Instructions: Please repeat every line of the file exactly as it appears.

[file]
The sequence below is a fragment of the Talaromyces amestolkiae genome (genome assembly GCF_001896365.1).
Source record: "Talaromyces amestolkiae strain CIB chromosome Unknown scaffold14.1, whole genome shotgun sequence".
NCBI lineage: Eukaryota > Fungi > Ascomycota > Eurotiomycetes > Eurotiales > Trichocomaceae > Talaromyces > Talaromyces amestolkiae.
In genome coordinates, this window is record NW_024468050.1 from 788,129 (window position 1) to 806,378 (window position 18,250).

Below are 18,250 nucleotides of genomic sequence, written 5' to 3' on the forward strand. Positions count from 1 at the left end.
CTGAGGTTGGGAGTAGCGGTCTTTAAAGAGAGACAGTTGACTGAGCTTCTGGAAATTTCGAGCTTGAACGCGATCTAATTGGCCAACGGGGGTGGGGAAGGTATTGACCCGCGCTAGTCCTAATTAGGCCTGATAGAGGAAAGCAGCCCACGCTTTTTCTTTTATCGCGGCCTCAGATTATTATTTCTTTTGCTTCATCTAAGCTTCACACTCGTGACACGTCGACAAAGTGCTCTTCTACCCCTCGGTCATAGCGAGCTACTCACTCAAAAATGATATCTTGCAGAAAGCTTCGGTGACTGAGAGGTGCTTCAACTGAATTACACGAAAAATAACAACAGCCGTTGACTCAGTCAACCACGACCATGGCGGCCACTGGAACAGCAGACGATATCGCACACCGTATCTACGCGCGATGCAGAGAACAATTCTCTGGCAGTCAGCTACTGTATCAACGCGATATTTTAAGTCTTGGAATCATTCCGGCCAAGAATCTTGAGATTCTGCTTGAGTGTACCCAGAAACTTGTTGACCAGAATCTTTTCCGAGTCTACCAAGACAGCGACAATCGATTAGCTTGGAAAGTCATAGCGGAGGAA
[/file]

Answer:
The sequence below is a fragment of the Talaromyces amestolkiae genome (genome assembly GCF_001896365.1).
Source record: "Talaromyces amestolkiae strain CIB chromosome Unknown scaffold14.1, whole genome shotgun sequence".
NCBI lineage: Eukaryota > Fungi > Ascomycota > Eurotiomycetes > Eurotiales > Trichocomaceae > Talaromyces > Talaromyces amestolkiae.
In genome coordinates, this window is record NW_024468050.1 from 788,129 (window position 1) to 806,378 (window position 18,250).

Below are 18,250 nucleotides of genomic sequence, written 5' to 3' on the forward strand. Positions count from 1 at the left end.
CTGAGGTTGGGAGTAGCGGTCTTTAAAGAGAGACAGTTGACTGAGCTTCTGGAAATTTCGAGCTTGAACGCGATCTAATTGGCCAACGGGGGTGGGGAAGGTATTGACCCGCGCTAGTCCTAATTAGGCCTGATAGAGGAAAGCAGCCCACGCTTTTTCTTTTATCGCGGCCTCAGATTATTATTTCTTTTGCTTCATCTAAGCTTCACACTCGTGACACGTCGACAAAGTGCTCTTCTACCCCTCGGTCATAGCGAGCTACTCACTCAAAAATGATATCTTGCAGAAAGCTTCGGTGACTGAGAGGTGCTTCAACTGAATTACACGAAAAATAACAACAGCCGTTGACTCAGTCAACCACGACCATGGCGGCCACTGGAACAGCAGACGATATCGCACACCGTATCTACGCGCGATGCAGAGAACAATTCTCTGGCAGTCAGCTACTGTATCAACGCGATATTTTAAGTCTTGGAATCATTCCGGCCAAGAATCTTGAGATTCTGCTTGAGTGTACCCAGAAACTTGTTGACCAGAATCTTTTCCGAGTCTACCAAGACAGCGACAATCGATTAGCTTGGAAAGTCATAGCGGAGGAA